“Bugs are a key component of our ecosystem. So many creatures on Earth depend on them - and we do, too."
Step into Exploratory Hall and venture to the bottom floor and you will find dozens of pinned butterflies, moths, beetles, wasps, dragonflies, crickets, and many more insect specimens displayed in wooden frames behind one of the glass exhibits lining the hall.
Although it is currently missing a nameplate, the exhibit was created and curated by Honors College alumna Marguerite "Maggie" Deely (2020). Maggie developed this exhibit as a result of her work in HNRS 361: Research & Creative Projects Seminar and at the Smithsonian-Mason School of Conservation.
Describing how the exhibit met a goal she had developed in her first year at Mason, Deely explains: “In my freshman year, I had seen all those empty display cases in Exploratory [Hall], and…I was like, ‘Wow, I want to figure out, how can I get something in one of these display cases?”’
Her answer to this question finally took shape during her senior year, when she took HNRS 361: Research & Creative Projects Seminar, a course dedicated to developing an individually designed research or creative project taught by Honors College Director of Communications Richard Todd Stafford. In this course, Deely chose a creative project where she was able to assemble her insect exhibit and make it come to life. "I had always wanted to take on this project since my freshman year, so I was really happy that I was given a class with the freedom to be able to do that—you know, creative projects outside of the box.”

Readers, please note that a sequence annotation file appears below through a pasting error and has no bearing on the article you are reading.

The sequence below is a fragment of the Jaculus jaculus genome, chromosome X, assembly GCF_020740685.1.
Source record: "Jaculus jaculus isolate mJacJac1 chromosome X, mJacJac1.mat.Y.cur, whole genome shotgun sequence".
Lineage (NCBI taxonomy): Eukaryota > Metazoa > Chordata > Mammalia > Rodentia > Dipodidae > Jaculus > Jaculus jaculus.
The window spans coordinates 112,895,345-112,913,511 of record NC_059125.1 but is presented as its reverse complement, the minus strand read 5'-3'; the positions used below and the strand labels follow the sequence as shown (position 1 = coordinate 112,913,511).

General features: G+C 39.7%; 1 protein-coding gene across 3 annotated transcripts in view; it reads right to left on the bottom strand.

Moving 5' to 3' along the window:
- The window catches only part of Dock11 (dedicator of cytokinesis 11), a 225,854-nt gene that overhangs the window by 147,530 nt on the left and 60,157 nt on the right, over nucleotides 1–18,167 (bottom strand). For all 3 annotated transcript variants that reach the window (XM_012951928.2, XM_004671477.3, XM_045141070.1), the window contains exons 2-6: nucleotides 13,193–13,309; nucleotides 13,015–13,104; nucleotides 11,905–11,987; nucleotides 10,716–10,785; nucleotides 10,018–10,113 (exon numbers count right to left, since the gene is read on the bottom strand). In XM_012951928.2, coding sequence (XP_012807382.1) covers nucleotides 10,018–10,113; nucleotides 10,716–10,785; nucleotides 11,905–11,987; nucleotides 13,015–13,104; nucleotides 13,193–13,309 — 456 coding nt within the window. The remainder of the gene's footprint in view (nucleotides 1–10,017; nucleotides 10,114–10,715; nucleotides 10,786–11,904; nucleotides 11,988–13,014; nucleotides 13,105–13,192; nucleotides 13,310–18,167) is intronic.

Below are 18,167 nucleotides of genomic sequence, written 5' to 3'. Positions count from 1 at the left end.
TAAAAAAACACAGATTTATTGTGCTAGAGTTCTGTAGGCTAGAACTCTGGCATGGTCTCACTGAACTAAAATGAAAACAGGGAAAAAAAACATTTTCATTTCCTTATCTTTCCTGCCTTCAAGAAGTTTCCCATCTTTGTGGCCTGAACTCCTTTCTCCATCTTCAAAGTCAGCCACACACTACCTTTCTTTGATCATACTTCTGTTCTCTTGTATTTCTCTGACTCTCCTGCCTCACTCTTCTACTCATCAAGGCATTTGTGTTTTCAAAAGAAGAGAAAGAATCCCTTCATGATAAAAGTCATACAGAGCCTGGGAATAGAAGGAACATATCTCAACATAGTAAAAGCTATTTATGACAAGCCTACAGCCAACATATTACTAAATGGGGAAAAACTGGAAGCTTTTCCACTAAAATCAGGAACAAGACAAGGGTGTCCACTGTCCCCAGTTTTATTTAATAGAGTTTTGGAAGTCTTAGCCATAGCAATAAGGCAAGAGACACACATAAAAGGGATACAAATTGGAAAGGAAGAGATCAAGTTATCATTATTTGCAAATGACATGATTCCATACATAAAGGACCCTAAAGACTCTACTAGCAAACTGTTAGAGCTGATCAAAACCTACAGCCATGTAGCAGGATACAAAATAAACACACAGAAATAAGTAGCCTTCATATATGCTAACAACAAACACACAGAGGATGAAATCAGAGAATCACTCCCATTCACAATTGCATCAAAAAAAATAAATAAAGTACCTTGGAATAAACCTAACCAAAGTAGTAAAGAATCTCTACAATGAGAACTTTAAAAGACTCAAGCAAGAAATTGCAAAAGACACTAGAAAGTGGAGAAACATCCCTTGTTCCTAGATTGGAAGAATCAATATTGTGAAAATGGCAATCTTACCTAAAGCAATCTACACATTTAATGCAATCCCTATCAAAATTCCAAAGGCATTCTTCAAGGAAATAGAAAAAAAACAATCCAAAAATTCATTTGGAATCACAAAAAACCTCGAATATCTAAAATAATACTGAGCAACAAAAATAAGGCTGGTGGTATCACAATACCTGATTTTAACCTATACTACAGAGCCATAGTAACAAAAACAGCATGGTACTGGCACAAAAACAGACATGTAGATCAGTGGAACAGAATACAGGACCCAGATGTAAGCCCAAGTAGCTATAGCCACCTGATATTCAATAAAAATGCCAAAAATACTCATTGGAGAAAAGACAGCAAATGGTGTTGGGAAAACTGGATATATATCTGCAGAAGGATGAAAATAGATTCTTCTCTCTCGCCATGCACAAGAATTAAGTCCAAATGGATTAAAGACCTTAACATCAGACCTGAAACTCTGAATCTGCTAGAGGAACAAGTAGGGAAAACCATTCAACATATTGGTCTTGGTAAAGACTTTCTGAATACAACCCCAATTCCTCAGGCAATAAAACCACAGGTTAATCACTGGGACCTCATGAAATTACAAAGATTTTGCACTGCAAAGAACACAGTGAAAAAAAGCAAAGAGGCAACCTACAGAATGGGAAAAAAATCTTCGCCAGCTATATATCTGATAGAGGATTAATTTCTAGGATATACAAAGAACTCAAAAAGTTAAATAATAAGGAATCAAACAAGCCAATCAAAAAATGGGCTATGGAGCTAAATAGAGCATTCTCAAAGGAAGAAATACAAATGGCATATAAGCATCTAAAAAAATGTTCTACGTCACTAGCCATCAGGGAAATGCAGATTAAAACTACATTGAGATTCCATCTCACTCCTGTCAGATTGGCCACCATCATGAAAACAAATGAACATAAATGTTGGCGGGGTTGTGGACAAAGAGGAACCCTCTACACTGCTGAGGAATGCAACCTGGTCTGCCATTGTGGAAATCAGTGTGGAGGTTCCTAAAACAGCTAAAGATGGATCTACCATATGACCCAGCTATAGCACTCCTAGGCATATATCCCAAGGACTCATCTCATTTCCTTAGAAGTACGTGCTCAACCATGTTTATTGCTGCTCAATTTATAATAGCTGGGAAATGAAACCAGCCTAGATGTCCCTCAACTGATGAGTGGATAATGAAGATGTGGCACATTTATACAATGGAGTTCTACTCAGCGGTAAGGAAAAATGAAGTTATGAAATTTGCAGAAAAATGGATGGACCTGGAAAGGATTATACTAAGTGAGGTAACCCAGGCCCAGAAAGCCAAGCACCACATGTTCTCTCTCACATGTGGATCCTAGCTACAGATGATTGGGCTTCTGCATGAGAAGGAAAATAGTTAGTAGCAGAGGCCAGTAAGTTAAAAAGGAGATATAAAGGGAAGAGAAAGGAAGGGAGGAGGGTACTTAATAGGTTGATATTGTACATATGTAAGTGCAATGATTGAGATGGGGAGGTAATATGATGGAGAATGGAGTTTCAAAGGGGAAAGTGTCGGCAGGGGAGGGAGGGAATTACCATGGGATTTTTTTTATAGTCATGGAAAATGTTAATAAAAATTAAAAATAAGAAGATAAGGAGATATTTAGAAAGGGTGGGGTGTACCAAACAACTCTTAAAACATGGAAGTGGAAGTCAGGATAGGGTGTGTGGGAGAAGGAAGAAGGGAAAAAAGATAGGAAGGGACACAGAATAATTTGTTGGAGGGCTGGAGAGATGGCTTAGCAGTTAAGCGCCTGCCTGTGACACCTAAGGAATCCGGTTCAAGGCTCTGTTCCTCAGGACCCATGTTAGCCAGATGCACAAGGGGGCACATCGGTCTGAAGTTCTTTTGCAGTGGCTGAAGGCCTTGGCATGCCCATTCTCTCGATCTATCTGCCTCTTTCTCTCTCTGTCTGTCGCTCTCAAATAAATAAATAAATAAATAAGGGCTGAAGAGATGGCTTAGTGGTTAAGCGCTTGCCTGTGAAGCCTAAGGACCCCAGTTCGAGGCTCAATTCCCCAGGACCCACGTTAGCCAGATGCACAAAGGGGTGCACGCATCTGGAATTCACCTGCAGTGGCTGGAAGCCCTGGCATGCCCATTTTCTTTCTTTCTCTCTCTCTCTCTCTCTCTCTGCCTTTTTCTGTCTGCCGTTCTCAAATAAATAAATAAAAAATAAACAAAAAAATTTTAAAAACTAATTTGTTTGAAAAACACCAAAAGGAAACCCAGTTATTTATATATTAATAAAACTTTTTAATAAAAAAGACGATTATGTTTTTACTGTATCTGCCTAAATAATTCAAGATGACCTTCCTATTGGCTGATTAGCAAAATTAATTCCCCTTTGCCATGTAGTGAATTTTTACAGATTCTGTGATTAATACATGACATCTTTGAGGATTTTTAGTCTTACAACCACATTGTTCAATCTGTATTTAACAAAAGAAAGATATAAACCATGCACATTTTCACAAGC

“There’s been a lot of research showing significant decline in insect populations. It’s a topic that needs more attention, and it’s a group of animals that need more attention...We need to start caring about them and work on conserving important bug species,” she explained.
However, Deely’s passion for insect conservation and awareness does not stop here. She also serves as a shining example of someone making a difference and spreading awareness in her everyday life.
“I’m a teacher right now [for students with] learning disabilities. One of my students is obsessed with insects, and so we talk about insects every day.” She paused and smiled after recalling a fond memory.
“I get to use my knowledge to show this kid that I know what I’m talking about…He asked me the other day, ‘What’s your favorite type of ant?’ and I was like, ‘Actually, that’s a great question!’ And, it’s just funny. Somehow, I still get to use that knowledge and even he teaches me stuff about insects.”
Deely plans to continue working on her exhibit next semester, adding her name to the project she put her heart into and expanding on her message of insect conservation. She hopes to one day make exhibits for Smithsonian museums and continue spreading the message of how insects are fascinating building blocks for the foundations of our Earth.